By Charla Misse
Next time you feel strongly to make a quick decision, take a minute to ask yourself why.
The fact that you feel strongly should actually give you pause. A strong feeling that leads to a quick decision may feel like the right choice, but think again.
Are you being driven by fear or courage? Knowledge or bias? Self-benefit or spiritual generosity? When you uncover the driving force behind your feelings – you may reconsider.
When faced with major life decisions, most people take time to think things through, even consulting others. While the little decisions along the way often seem relatively unimportant on the surface, they can have long-lasting and profound effects.
Think about something deceptively simple like picking teams in school. You want your team to win; you pick the best players. Doesn’t seem like a big deal on the surface – unless you’re the one who is repeatedly picked last.
Be vigilant. Evil can enter your life in often inconspicuous ways, slowly breaking down your barriers and diminishing your sensitivities.
Before you make a “quick” decision, get into the habit of taking a breath – and taking a minute – to double-check that your “quick” decision is a “good” decision.
By Sarah McDonald
This month, my family was gifted a new book, and we love books! This one is special because as a Catholic mom, I am always looking for resources to make going to Mass as a family a little easier. Bringing all five children to Mass each Sunday is an aerobic activity, which leaves my husband and I wondering sometimes if we are really getting what we need out of it; but that is for another blog post.
The recently published “I Went to Mass” by Katie Warner is a lovely picture book written with simple messages about what a child sees at Mass.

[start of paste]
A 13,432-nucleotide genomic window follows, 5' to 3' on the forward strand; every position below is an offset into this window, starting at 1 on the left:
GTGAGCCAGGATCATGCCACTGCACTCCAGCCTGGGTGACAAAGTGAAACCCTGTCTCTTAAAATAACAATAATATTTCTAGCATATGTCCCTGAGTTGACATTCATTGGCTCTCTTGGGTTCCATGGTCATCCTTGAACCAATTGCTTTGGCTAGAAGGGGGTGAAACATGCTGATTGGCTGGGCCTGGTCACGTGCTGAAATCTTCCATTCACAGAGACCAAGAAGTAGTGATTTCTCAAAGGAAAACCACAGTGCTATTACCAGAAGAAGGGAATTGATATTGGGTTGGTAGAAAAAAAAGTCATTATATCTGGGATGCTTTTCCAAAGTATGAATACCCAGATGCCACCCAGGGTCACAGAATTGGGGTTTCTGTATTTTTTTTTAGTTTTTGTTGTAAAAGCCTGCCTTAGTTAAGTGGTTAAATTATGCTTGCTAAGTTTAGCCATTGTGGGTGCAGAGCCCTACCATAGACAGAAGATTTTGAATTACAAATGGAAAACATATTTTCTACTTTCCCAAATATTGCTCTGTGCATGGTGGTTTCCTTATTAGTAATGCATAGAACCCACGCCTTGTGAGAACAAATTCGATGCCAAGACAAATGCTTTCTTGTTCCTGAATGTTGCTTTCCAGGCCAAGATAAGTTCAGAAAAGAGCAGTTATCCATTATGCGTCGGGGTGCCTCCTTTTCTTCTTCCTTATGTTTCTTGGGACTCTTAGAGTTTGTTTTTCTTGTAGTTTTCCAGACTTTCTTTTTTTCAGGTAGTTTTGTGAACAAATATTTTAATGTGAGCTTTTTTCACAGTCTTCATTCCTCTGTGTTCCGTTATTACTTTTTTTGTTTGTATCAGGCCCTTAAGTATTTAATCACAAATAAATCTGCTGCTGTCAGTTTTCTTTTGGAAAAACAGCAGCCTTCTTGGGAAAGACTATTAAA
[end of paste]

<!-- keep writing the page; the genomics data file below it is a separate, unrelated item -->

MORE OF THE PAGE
After just the second reading of the book, my 2-year-old was reciting the book, and as his older brother lifted him to reach the holy water font at Mass, he repeated, “I went to Mass and what did I see? I saw the holy water font near me!”
At least I know he is paying attention and relating what he read to real life. Mom for the win!!!
It is a fun read for our little ones and a beautifully illustrated. I will note, it is definitely for very early readers and those learning to read and younger.
My 7-year-old is a little beyond it, but it was a blessing to sit down with my kids before Mass and talk about what they would see and hear and experience before they go there.
I cannot say it transformed their behavior completely, but the Mass experience did not leave us quite as breathless as usual, so, perhaps, it is helping us move in the right direction!
Read more reviews of “I Went to Mass” online here:
By Casey Sprehe
Perform the Works of Mercy, the Church instructs us. Often, in the throes of motherhood, I think, when will I have time to do that? But then, I realize, the moments and opportunities are endless.
When I’m taking care of respiratory issues of my asthmatic child, I’m not thinking, “Oh, I’m comforting the sick.”
I often think as I’m changing the seventh diaper of the day for the baby, “Am I really doing great things for the Kingdom?” Then the still small voice says, “clothe the naked.”
As I’m saying for the fifth time before lunch, “No you don’t hit someone to get what you want,” I hear, instruct the ignorant. As I stand in my kitchen and seemingly continue to dole out food because someone is always hungry, I hear “feed the hungry.”
It’s much easier for me to give clothes to Veterans of America and clothe the naked.